The Valuation of Proved Oil Reserves: Price-Induced Revision and the Random Evolution of Oil Prices

Embargo until
Journal Title
Journal ISSN
Volume Title
Johns Hopkins University
We present two methods for valuing an oil Exploration and Production (E&P) firm, one static and one dynamic. Central to our methodology is the phenomenon of price-induced revision of bankable (a.k.a. proved) oil reserve volume. Using price-induced revision data, we may estimate the degree to which a volume of reserves changes over time; therefore we introduce market sensitivity into our valuation model: we alter the amount of production, measured in barrels, while keeping the rate of production constant, as WTI prices move higher or lower. We combine this “real options” approach with more traditional Discounted Cash Flow (DCF) valuation methods; specifically, we do not discount at the risk-free rate, but rather we use a subjective discount rate determined by the valuing agent’s assessment of non-price firm-risk. The use of a subjective discount rate reflects the reality that not all risk faced by an E&P firm is hedge-able, and therefore, unlike “textbook” real-options models, we do not arrive at a unique price for the asset being valued. The asset valuation occurs under the risk-adjusted pricing measure, Q, rather than the “real” probability measure, P, as we will be pricing future random cashflows generated from the sale of a commodity, and a commodity forward curve – which may be taken directly from the market – is composed precisely of expected future spot prices under the pricing measure, Q. Therefore, by using Q rather than P, we do not need to estimate future commodity prices – we may take our estimates directly from the observable forward curve. Moreover, our use of the pricing measure, Q, rather than P, makes the valuation of a physical asset consistent with the valuation of financial contracts that may be sold against that physical asset. Finally, we propose a model for flexible-payment debt which employs our firm valuation method. Our model is an extension of Merton (1974). We use the model to price reserve-based loans, which are a common, and important, source of capital financing for E&P firms.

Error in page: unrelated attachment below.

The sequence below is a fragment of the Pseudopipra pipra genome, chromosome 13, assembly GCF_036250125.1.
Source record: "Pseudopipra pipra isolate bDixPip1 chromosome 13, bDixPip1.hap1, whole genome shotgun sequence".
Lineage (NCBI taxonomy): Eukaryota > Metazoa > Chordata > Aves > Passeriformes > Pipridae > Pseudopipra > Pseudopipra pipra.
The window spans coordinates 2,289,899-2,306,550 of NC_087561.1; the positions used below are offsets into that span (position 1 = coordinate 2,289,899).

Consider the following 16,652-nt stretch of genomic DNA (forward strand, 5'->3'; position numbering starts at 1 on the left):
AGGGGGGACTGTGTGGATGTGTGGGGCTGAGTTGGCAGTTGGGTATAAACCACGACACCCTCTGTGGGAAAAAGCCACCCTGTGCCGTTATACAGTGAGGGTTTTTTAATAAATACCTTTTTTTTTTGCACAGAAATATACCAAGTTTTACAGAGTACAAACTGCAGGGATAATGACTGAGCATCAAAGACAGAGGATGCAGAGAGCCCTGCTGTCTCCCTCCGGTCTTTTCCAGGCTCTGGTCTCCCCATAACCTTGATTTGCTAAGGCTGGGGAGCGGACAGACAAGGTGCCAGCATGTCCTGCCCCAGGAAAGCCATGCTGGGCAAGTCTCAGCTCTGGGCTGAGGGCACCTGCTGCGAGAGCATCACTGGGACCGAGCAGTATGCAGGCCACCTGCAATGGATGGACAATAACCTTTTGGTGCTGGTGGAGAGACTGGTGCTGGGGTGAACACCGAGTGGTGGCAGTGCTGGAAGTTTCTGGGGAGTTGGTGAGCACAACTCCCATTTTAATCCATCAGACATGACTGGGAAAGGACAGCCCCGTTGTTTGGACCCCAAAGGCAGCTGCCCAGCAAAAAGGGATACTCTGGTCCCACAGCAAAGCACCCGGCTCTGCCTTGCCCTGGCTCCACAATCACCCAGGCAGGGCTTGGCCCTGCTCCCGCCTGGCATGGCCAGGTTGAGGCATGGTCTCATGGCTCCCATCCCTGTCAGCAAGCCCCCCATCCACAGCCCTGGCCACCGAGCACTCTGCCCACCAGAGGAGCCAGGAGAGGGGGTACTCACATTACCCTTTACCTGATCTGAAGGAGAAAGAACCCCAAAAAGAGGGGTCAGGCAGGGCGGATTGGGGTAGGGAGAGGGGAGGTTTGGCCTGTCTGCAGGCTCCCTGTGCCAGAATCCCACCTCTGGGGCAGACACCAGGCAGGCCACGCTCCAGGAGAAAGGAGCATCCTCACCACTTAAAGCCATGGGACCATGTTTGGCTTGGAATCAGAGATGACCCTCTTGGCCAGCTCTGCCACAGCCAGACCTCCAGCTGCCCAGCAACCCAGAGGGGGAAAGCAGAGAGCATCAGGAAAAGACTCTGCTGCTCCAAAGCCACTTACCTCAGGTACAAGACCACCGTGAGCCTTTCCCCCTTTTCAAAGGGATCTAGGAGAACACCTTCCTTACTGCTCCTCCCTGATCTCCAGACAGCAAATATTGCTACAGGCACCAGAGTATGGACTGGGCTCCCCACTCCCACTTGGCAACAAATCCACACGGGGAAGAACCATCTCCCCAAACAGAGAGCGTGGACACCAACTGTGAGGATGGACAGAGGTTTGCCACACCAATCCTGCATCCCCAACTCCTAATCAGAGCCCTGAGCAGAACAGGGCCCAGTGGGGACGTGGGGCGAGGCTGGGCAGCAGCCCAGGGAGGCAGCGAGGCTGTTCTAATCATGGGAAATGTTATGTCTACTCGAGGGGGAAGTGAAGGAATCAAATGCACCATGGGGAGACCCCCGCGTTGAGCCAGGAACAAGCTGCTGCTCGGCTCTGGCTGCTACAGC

Proved Reserves Valuation Random Oil Price Debt